This is the first book to explore the cultural significance of the color yellow, showing how its psychological and aesthetic value marked and shaped many of the intellectual, political, and artistic currents of late modernity. It contends that yellow functions during this period primarily as a color of stigma and scandal. Yellow stigmatization has had a long history: it goes back to the Middle Ages when Jews and prostitutes were forced to wear yellow signs to emphasize their marginal status. Although scholars have commented on these associations in particular contexts, Sabine Doran offers the first overarching account of how yellow connects disparate cultural phenomena, such as turn-of-the-century decadence (the "yellow nineties"), the rise of mass media ("yellow journalism"), mass immigration from Asia ("the yellow peril"), and mass stigmatization (the yellow star that Jews were forced to wear in Nazi Germany). The Culture of Yellow combines cultural history with innovative readings of literary texts and visual artworks, providing a multilayered account of the unique role played by the color yellow in late nineteenth- and twentieth-century American and European culture.
Each title in Squid Ink Classics' Electric Orange Book Collection includes the full text of the work plus fresh-squeezed MLA style citations for scholarly secondary sources, peer-reviewed journal articles and critical essays.
The conflict between scientific observation and poetry, reflections on abolition, transcendental philosophy, other concerns are explored in this superb general selection from Thoreau's voluminous Journal.
Rethinking Oscar Wilde's »The Picture of Dorian Gray« and Virginia Woolf's »Mrs. Dalloway«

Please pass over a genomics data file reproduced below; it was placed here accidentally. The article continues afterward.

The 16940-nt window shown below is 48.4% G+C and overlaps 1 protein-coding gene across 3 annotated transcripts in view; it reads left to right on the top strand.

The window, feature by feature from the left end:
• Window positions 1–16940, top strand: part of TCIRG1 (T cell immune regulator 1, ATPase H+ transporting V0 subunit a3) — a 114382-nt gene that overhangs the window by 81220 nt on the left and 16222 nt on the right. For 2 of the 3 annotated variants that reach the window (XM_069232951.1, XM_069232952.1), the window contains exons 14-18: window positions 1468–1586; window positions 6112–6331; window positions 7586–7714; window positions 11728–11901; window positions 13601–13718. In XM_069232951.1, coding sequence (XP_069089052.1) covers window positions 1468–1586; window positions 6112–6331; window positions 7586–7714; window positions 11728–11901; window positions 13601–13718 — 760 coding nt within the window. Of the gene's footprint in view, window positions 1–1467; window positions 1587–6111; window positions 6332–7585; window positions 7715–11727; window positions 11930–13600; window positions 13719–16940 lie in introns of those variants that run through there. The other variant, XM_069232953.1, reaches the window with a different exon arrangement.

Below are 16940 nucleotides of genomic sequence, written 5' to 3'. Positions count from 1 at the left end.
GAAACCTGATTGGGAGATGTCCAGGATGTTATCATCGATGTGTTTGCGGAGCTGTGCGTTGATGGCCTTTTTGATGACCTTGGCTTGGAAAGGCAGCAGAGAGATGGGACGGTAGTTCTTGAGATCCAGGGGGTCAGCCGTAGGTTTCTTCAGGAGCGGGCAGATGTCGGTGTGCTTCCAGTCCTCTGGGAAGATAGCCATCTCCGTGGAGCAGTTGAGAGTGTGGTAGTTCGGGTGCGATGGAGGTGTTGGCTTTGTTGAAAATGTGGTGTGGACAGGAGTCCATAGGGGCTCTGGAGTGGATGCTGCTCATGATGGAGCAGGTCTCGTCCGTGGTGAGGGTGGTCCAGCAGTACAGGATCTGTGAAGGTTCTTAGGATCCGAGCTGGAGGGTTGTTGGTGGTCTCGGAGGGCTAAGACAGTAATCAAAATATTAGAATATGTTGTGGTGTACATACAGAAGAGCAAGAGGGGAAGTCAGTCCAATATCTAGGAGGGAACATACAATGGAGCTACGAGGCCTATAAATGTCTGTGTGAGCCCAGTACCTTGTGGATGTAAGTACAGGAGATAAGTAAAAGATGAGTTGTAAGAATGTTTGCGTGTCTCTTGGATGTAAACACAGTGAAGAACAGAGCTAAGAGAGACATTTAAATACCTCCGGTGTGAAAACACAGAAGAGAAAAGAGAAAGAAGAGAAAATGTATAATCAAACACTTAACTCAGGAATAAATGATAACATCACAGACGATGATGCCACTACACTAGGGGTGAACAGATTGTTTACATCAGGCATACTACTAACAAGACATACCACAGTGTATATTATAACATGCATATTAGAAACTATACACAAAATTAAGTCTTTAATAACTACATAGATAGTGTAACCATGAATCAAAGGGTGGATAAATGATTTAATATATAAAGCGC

Author: Dirk Schulz
Pubpsher: transcript Verlag
Category: Language Arts & Disciplines
»To define is to limit«, Lord Henry states, and Mrs. Dalloway »would not say of anyone [...] that they were this or that«. Why then are the respective novels mostly read - and in recent adaptations rewritten - in denial of their genuinely ambiguous designs? Bringing the two literary classics together for the first time, their shared concerns regarding textual and sexual identities are revealed. Challenging an established critical record commonly related to Oscar Wilde's and Virginia Woolf's own mythologised biographies, this study underscores the value of constantly rethinking labels by liberating the texts from the limiting grip of categorical readings.
Dracula (1897) is one of the most commonly studied gothic novels and has been hugely influential through adaptations in fiction, on stage and in cinema. Offering an authoritative, up-to-date guide for students, this book introduces its context, language, themes, criticism and afterlife, leading students to a more sophisticated understanding of the text. It is the ideal guide to reading and studying the novel, setting Dracula in its historical, intellectual and cultural contexts, offering analyses of its themes, style and structure, providing exemplary close readings, presenting an up-to-date account of its critical reception. It also includes an introduction to its substantial history as an adapted text on stage and screen, focusing on the portrayal of the vampire from Nosferatu to Interview with a Vampire. It includes points for discussion, suggestions for further study and an annotated guide to relevant reading.
Literary Passports is the first book to explore modernist Hebrew fiction in Europe in the early decades of the twentieth century. It not only serves as an introduction to this important body of literature, but also acts as a major revisionist statement, freeing this literature from a Zionist-nationalist narrative and viewing it through the wider lens of new comparative studies in modernism. The book's central claim is that modernist Hebrew prose-fiction, as it emerged from 1900 to 1930, was shaped by the highly charged encounter of traditionally educated Jews with the revolution of European literature and culture known as modernism. The book deals with modernist Hebrew fiction as an urban phenomenon, explores the ways in which the genre dealt with issues of sexuality and gender, and examines its depictions of the complex relations between tradition, modernity, and religion.